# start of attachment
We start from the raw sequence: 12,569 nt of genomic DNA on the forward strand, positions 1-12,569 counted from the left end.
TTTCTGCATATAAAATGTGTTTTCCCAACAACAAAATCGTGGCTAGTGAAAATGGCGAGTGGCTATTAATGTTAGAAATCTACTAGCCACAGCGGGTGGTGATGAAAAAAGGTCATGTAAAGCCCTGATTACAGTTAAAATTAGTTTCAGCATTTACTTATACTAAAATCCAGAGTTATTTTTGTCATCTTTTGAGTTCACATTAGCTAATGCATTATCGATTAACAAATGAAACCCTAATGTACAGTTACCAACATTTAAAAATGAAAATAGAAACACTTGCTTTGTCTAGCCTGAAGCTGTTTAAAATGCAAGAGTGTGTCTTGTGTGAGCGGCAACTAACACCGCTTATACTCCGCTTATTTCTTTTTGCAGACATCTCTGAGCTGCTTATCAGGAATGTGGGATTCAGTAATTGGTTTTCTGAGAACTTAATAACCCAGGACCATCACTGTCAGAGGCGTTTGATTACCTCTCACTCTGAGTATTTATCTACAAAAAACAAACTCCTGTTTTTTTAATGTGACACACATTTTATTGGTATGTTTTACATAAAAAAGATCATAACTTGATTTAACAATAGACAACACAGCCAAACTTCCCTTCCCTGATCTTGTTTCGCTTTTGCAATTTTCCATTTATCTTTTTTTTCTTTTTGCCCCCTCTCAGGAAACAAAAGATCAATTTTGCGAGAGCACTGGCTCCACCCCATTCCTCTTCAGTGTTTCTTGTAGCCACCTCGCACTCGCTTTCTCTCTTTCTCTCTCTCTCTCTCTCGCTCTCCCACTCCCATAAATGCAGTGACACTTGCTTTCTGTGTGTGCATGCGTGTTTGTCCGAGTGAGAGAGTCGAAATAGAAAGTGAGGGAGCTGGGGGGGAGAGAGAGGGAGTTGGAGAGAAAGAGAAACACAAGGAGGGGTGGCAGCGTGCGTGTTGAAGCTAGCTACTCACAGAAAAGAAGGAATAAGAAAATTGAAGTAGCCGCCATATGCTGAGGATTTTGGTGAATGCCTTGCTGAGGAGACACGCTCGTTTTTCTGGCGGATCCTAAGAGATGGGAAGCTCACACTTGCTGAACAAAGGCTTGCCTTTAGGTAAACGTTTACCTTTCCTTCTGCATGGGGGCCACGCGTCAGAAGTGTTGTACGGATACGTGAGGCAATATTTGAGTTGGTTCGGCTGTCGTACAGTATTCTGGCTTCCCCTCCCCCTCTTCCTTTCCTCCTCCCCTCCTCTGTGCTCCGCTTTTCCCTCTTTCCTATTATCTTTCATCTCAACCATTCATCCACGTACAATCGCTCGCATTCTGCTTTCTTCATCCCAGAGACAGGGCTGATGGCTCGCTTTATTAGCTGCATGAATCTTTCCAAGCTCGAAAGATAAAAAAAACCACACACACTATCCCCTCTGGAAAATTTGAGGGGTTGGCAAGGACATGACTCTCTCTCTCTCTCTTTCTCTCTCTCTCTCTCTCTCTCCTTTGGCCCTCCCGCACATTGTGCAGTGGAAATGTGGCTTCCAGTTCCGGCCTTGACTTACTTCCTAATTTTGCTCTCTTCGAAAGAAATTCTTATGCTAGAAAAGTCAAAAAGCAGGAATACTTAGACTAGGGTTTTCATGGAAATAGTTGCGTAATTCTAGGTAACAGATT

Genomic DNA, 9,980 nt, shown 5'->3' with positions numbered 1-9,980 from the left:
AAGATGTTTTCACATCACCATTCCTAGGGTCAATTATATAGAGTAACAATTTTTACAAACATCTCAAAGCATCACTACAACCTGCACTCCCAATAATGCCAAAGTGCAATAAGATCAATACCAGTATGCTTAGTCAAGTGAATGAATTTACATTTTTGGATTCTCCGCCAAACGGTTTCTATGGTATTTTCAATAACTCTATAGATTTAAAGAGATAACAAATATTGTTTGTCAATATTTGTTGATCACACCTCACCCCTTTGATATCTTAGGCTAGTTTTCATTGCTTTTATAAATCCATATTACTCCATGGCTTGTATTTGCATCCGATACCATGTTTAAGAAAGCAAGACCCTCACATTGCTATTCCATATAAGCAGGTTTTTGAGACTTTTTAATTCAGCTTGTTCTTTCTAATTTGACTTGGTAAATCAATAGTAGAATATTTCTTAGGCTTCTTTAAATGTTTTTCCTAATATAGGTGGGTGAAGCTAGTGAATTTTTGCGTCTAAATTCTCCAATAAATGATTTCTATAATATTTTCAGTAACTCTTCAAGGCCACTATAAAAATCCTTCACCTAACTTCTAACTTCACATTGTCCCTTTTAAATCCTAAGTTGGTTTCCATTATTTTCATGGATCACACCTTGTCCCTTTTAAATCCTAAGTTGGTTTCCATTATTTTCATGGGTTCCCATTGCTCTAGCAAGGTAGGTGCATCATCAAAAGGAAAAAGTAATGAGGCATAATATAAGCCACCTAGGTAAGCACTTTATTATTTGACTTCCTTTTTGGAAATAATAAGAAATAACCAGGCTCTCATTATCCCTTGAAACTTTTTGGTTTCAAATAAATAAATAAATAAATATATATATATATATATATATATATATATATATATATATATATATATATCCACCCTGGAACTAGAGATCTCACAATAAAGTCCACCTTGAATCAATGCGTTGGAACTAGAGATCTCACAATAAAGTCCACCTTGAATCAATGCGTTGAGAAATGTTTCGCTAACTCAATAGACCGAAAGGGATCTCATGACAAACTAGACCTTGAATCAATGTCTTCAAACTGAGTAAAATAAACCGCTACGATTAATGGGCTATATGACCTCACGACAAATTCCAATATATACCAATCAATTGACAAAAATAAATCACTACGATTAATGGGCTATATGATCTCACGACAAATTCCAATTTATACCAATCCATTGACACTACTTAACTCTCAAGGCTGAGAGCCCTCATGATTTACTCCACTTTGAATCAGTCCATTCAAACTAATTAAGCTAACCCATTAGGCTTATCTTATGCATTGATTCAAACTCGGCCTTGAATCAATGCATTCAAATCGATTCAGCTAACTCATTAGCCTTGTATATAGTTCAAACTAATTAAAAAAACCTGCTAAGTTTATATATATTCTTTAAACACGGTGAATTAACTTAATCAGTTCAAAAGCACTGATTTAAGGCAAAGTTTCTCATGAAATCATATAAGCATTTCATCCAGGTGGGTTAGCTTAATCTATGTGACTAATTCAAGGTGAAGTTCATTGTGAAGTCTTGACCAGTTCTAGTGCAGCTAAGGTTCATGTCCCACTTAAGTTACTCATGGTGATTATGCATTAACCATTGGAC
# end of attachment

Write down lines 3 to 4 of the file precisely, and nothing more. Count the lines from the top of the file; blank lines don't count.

Genomic DNA, 9,980 nt, shown 5'->3' with positions numbered 1-9,980 from the left:
AAGATGTTTTCACATCACCATTCCTAGGGTCAATTATATAGAGTAACAATTTTTACAAACATCTCAAAGCATCACTACAACCTGCACTCCCAATAATGCCAAAGTGCAATAAGATCAATACCAGTATGCTTAGTCAAGTGAATGAATTTACATTTTTGGATTCTCCGCCAAACGGTTTCTATGGTATTTTCAATAACTCTATAGATTTAAAGAGATAACAAATATTGTTTGTCAATATTTGTTGATCACACCTCACCCCTTTGATATCTTAGGCTAGTTTTCATTGCTTTTATAAATCCATATTACTCCATGGCTTGTATTTGCATCCGATACCATGTTTAAGAAAGCAAGACCCTCACATTGCTATTCCATATAAGCAGGTTTTTGAGACTTTTTAATTCAGCTTGTTCTTTCTAATTTGACTTGGTAAATCAATAGTAGAATATTTCTTAGGCTTCTTTAAATGTTTTTCCTAATATAGGTGGGTGAAGCTAGTGAATTTTTGCGTCTAAATTCTCCAATAAATGATTTCTATAATATTTTCAGTAACTCTTCAAGGCCACTATAAAAATCCTTCACCTAACTTCTAACTTCACATTGTCCCTTTTAAATCCTAAGTTGGTTTCCATTATTTTCATGGATCACACCTTGTCCCTTTTAAATCCTAAGTTGGTTTCCATTATTTTCATGGGTTCCCATTGCTCTAGCAAGGTAGGTGCATCATCAAAAGGAAAAAGTAATGAGGCATAATATAAGCCACCTAGGTAAGCACTTTATTATTTGACTTCCTTTTTGGAAATAATAAGAAATAACCAGGCTCTCATTATCCCTTGAAACTTTTTGGTTTCAAATAAATAAATAAATAAATATATATATATATATATATATATATATATATATATATATATATATATATCCACCCTGGAACTAGAGATCTCACAATAAAGTCCACCTTGAATCAATGCGTTGGAACTAGAGATCTCACAATAAAGTCCACCTTGAATCAATGCGTTGAGAAATGTTTCGCTAACTCAATAGACCGAAAGGGATCTCATGACAAACTAGACCTTGAATCAATGTCTTCAAACTGAGTAAAATAAACCGCTACGATTAATGGGCTATATGACCTCACGACAAATTCCAATATATACCAATCAATTGACAAAAATAAATCACTACGATTAATGGGCTATATGATCTCACGACAAATTCCAATTTATACCAATCCATTGACACTACTTAACTCTCAAGGCTGAGAGCCCTCATGATTTACTCCACTTTGAATCAGTCCATTCAAACTAATTAAGCTAACCCATTAGGCTTATCTTATGCATTGATTCAAACTCGGCCTTGAATCAATGCATTCAAATCGATTCAGCTAACTCATTAGCCTTGTATATAGTTCAAACTAATTAAAAAAACCTGCTAAGTTTATATATATTCTTTAAACACGGTGAATTAACTTAATCAGTTCAAAAGCACTGATTTAAGGCAAAGTTTCTCATGAAATCATATAAGCATTTCATCCAGGTGGGTTAGCTTAATCTATGTGACTAATTCAAGGTGAAGTTCATTGTGAAGTCTTGACCAGTTCTAGTGCAGCTAAGGTTCATGTCCCACTTAAGTTACTCATGGTGATTATGCATTAACCATTGGAC